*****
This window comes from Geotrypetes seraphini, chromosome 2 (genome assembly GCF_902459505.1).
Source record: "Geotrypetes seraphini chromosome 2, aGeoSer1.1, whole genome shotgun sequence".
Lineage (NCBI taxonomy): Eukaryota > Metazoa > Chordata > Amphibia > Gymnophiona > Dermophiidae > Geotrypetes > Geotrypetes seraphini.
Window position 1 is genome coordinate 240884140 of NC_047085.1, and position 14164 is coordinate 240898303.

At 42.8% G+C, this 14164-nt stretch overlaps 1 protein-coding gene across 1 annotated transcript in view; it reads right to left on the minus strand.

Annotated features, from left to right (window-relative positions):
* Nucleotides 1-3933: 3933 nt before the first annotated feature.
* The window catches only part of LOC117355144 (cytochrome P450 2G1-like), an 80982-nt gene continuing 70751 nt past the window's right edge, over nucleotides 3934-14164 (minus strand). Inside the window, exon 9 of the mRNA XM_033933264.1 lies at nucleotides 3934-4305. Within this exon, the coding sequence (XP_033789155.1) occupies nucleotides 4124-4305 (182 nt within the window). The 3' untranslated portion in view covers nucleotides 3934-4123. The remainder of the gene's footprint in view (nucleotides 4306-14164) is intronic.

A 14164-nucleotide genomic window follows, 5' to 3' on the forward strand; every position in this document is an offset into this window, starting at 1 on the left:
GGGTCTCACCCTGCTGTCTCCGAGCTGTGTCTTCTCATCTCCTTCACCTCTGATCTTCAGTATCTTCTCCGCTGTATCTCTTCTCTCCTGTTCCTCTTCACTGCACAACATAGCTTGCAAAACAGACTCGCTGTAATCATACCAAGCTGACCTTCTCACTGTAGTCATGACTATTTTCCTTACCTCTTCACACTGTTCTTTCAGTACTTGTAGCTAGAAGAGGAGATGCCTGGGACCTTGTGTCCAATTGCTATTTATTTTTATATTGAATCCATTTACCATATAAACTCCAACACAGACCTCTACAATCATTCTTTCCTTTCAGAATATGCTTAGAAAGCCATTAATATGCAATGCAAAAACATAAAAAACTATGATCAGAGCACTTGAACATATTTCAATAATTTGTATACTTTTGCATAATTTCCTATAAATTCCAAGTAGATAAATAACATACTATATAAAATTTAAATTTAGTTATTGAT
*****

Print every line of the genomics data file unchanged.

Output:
This window comes from Geotrypetes seraphini, chromosome 2 (genome assembly GCF_902459505.1).
Source record: "Geotrypetes seraphini chromosome 2, aGeoSer1.1, whole genome shotgun sequence".
Lineage (NCBI taxonomy): Eukaryota > Metazoa > Chordata > Amphibia > Gymnophiona > Dermophiidae > Geotrypetes > Geotrypetes seraphini.
Window position 1 is genome coordinate 240884140 of NC_047085.1, and position 14164 is coordinate 240898303.

At 42.8% G+C, this 14164-nt stretch overlaps 1 protein-coding gene across 1 annotated transcript in view; it reads right to left on the minus strand.

Annotated features, from left to right (window-relative positions):
* Nucleotides 1-3933: 3933 nt before the first annotated feature.
* The window catches only part of LOC117355144 (cytochrome P450 2G1-like), an 80982-nt gene continuing 70751 nt past the window's right edge, over nucleotides 3934-14164 (minus strand). Inside the window, exon 9 of the mRNA XM_033933264.1 lies at nucleotides 3934-4305. Within this exon, the coding sequence (XP_033789155.1) occupies nucleotides 4124-4305 (182 nt within the window). The 3' untranslated portion in view covers nucleotides 3934-4123. The remainder of the gene's footprint in view (nucleotides 4306-14164) is intronic.

A 14164-nucleotide genomic window follows, 5' to 3' on the forward strand; every position in this document is an offset into this window, starting at 1 on the left:
GGGTCTCACCCTGCTGTCTCCGAGCTGTGTCTTCTCATCTCCTTCACCTCTGATCTTCAGTATCTTCTCCGCTGTATCTCTTCTCTCCTGTTCCTCTTCACTGCACAACATAGCTTGCAAAACAGACTCGCTGTAATCATACCAAGCTGACCTTCTCACTGTAGTCATGACTATTTTCCTTACCTCTTCACACTGTTCTTTCAGTACTTGTAGCTAGAAGAGGAGATGCCTGGGACCTTGTGTCCAATTGCTATTTATTTTTATATTGAATCCATTTACCATATAAACTCCAACACAGACCTCTACAATCATTCTTTCCTTTCAGAATATGCTTAGAAAGCCATTAATATGCAATGCAAAAACATAAAAAACTATGATCAGAGCACTTGAACATATTTCAATAATTTGTATACTTTTGCATAATTTCCTATAAATTCCAAGTAGATAAATAACATACTATATAAAATTTAAATTTAGTTATTGAT